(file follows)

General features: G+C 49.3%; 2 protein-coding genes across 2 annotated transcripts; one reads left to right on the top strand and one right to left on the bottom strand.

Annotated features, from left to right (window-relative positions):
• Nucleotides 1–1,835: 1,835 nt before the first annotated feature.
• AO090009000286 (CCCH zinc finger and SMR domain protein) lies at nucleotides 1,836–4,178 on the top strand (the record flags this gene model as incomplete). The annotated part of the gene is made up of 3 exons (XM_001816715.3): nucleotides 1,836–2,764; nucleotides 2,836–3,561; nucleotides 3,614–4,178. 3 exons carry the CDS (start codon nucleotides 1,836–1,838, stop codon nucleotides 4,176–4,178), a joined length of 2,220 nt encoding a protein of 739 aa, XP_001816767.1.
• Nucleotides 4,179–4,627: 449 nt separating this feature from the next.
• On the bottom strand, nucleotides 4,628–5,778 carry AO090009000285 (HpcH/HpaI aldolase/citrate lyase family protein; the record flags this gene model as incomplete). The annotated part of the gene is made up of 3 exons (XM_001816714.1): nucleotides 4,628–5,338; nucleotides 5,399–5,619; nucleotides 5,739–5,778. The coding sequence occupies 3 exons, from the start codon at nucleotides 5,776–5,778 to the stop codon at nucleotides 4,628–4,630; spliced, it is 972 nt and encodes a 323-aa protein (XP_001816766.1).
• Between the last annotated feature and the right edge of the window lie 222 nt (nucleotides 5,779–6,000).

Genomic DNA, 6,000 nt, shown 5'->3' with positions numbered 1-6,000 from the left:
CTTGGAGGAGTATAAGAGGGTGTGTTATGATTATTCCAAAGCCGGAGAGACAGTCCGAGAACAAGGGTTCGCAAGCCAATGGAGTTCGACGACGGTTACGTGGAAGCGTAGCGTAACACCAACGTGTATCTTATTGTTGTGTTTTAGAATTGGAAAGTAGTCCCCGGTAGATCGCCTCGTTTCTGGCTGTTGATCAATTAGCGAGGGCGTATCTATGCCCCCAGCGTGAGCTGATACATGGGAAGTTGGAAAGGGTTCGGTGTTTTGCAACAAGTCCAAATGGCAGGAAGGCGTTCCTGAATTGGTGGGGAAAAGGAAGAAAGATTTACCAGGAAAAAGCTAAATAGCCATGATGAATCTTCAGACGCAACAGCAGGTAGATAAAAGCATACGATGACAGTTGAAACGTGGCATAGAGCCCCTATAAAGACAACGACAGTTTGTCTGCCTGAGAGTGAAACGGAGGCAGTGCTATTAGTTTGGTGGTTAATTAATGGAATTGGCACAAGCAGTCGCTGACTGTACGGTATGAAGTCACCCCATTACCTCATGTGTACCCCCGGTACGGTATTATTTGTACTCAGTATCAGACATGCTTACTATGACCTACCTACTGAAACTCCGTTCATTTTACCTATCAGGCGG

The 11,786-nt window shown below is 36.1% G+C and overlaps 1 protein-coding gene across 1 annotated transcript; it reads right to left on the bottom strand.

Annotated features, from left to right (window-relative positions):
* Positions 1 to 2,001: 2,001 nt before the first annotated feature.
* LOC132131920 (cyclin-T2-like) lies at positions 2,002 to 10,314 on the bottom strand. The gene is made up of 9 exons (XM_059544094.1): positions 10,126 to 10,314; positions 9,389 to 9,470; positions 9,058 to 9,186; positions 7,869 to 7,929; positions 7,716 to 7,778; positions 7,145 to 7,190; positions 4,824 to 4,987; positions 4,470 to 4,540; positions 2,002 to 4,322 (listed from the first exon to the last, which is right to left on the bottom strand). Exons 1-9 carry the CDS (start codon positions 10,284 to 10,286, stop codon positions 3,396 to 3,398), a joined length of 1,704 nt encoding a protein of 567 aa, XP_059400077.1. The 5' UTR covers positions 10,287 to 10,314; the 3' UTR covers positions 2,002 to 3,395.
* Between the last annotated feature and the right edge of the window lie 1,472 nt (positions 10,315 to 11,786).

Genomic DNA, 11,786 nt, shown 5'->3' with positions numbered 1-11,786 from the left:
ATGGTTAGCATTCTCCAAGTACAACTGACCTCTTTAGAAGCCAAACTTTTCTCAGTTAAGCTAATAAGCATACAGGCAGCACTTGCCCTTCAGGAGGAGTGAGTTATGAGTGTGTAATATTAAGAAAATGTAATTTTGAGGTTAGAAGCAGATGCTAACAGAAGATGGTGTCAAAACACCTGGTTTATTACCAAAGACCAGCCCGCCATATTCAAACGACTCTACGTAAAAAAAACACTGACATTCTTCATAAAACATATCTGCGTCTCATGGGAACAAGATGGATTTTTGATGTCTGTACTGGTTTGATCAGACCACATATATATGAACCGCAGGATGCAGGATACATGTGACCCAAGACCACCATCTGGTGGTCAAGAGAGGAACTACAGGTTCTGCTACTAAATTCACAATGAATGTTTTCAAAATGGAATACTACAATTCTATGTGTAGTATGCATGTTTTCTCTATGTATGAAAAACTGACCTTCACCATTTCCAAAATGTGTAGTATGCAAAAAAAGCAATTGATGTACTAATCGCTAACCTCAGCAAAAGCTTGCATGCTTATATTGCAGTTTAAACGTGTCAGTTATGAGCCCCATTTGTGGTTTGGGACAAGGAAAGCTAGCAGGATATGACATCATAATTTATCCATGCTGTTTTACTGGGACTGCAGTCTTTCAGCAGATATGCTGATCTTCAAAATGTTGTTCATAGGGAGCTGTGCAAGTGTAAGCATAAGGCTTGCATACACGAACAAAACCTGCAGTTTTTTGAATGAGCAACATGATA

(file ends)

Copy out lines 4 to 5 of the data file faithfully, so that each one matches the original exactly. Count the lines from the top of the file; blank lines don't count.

• AO090009000286 (CCCH zinc finger and SMR domain protein) lies at nucleotides 1,836–4,178 on the top strand (the record flags this gene model as incomplete). The annotated part of the gene is made up of 3 exons (XM_001816715.3): nucleotides 1,836–2,764; nucleotides 2,836–3,561; nucleotides 3,614–4,178. 3 exons carry the CDS (start codon nucleotides 1,836–1,838, stop codon nucleotides 4,176–4,178), a joined length of 2,220 nt encoding a protein of 739 aa, XP_001816767.1.
• Nucleotides 4,179–4,627: 449 nt separating this feature from the next.